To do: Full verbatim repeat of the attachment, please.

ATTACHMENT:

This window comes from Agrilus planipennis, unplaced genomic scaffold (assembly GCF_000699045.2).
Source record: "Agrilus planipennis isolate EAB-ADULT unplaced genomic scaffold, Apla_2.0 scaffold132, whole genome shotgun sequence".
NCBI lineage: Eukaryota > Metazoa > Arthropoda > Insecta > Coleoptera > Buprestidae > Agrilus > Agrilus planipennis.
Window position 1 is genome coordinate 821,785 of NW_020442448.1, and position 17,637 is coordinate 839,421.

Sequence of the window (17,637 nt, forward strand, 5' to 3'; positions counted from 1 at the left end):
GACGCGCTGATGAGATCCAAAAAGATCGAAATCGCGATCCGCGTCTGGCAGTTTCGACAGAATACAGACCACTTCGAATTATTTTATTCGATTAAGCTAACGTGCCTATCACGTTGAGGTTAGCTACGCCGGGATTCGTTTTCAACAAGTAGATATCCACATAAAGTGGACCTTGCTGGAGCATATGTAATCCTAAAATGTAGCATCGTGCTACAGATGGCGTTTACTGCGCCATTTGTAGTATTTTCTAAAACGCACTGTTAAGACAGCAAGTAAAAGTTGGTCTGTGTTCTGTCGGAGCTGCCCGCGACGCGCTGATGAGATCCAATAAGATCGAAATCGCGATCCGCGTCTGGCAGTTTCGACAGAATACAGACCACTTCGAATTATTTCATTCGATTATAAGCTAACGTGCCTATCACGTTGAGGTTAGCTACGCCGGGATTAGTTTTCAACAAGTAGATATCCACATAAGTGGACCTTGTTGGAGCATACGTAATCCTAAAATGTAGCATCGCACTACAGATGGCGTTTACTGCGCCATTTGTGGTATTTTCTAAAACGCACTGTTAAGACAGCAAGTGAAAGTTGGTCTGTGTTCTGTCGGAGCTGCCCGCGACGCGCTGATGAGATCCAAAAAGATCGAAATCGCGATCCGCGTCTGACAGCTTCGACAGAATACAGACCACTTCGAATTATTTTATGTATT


This window comes from Agrilus planipennis, unplaced genomic scaffold (assembly GCF_000699045.2).
Source record: "Agrilus planipennis isolate EAB-ADULT unplaced genomic scaffold, Apla_2.0 scaffold132, whole genome shotgun sequence".
NCBI lineage: Eukaryota > Metazoa > Arthropoda > Insecta > Coleoptera > Buprestidae > Agrilus > Agrilus planipennis.
Window position 1 is genome coordinate 821,785 of NW_020442448.1, and position 17,637 is coordinate 839,421.

Sequence of the window (17,637 nt, forward strand, 5' to 3'; positions counted from 1 at the left end):
GACGCGCTGATGAGATCCAAAAAGATCGAAATCGCGATCCGCGTCTGGCAGTTTCGACAGAATACAGACCACTTCGAATTATTTTATTCGATTAAGCTAACGTGCCTATCACGTTGAGGTTAGCTACGCCGGGATTCGTTTTCAACAAGTAGATATCCACATAAAGTGGACCTTGCTGGAGCATATGTAATCCTAAAATGTAGCATCGTGCTACAGATGGCGTTTACTGCGCCATTTGTAGTATTTTCTAAAACGCACTGTTAAGACAGCAAGTAAAAGTTGGTCTGTGTTCTGTCGGAGCTGCCCGCGACGCGCTGATGAGATCCAATAAGATCGAAATCGCGATCCGCGTCTGGCAGTTTCGACAGAATACAGACCACTTCGAATTATTTCATTCGATTATAAGCTAACGTGCCTATCACGTTGAGGTTAGCTACGCCGGGATTAGTTTTCAACAAGTAGATATCCACATAAGTGGACCTTGTTGGAGCATACGTAATCCTAAAATGTAGCATCGCACTACAGATGGCGTTTACTGCGCCATTTGTGGTATTTTCTAAAACGCACTGTTAAGACAGCAAGTGAAAGTTGGTCTGTGTTCTGTCGGAGCTGCCCGCGACGCGCTGATGAGATCCAAAAAGATCGAAATCGCGATCCGCGTCTGACAGCTTCGACAGAATACAGACCACTTCGAATTATTTTATGTATT